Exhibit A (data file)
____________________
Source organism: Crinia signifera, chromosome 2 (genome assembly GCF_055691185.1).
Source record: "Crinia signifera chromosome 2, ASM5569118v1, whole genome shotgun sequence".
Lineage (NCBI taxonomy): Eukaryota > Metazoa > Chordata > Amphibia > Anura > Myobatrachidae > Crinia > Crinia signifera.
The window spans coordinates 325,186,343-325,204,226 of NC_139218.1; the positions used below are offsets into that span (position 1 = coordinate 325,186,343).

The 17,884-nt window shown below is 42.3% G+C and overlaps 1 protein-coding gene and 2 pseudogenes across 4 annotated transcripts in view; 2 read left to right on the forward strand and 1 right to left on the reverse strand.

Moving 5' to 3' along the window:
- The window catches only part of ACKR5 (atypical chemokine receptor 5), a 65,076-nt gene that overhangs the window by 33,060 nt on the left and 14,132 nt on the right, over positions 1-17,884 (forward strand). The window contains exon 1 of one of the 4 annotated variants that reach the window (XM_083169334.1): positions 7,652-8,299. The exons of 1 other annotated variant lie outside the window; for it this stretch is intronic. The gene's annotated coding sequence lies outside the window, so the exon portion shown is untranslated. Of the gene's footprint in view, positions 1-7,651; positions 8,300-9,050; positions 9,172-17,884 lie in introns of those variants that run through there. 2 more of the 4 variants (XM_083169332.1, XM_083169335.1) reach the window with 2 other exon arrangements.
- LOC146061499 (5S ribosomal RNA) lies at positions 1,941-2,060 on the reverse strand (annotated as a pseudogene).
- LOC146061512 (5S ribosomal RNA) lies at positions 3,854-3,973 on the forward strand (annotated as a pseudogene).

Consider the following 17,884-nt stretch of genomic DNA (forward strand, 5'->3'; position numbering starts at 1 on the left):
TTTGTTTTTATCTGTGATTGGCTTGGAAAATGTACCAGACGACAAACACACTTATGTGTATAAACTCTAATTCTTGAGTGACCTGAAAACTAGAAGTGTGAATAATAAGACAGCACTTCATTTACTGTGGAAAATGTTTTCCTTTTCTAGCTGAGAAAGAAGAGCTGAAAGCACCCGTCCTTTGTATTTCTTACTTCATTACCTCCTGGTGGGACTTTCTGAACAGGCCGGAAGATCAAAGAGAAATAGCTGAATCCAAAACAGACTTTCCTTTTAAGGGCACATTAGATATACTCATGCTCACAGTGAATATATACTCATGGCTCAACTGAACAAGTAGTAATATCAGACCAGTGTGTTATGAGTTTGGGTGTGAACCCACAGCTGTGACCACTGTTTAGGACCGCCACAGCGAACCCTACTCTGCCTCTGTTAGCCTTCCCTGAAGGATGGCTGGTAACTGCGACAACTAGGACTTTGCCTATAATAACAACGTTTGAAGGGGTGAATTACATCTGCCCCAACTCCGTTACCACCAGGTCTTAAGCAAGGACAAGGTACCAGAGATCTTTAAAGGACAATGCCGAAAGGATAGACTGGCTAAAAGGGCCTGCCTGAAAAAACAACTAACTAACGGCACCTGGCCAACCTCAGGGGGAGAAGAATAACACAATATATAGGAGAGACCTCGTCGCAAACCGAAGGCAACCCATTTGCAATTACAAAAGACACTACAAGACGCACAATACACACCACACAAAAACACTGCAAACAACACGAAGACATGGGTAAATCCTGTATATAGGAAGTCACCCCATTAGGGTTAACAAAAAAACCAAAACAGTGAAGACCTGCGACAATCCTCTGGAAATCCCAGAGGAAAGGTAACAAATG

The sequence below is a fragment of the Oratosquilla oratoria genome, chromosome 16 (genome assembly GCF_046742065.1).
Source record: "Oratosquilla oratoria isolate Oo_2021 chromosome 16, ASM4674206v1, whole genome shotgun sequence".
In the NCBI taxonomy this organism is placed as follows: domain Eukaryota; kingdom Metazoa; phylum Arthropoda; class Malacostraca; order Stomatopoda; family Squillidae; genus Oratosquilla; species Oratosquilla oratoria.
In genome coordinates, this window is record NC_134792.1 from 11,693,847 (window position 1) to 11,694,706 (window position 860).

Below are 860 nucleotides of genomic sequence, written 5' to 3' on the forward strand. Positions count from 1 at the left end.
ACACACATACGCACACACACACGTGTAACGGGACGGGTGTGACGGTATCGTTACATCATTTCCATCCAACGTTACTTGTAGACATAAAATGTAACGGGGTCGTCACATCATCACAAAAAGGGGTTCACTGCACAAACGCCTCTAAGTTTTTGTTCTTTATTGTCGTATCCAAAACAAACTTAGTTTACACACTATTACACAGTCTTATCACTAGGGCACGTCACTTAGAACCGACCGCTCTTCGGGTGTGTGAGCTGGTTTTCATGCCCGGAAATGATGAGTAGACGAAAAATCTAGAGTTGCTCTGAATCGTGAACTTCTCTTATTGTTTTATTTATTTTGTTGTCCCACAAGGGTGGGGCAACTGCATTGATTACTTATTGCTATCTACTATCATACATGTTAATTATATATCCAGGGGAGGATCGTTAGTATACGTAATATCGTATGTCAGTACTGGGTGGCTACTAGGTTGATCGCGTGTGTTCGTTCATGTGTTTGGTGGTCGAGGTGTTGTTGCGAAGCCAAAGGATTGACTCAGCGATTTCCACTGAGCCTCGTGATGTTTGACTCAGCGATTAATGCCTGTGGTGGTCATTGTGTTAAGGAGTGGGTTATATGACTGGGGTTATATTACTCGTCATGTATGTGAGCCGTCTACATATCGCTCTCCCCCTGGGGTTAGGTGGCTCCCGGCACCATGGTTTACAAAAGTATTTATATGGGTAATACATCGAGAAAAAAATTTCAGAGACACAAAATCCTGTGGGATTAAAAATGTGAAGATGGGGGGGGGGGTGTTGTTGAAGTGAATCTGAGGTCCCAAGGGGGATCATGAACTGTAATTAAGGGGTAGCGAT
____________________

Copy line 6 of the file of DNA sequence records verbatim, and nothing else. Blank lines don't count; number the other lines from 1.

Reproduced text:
Moving 5' to 3' along the window: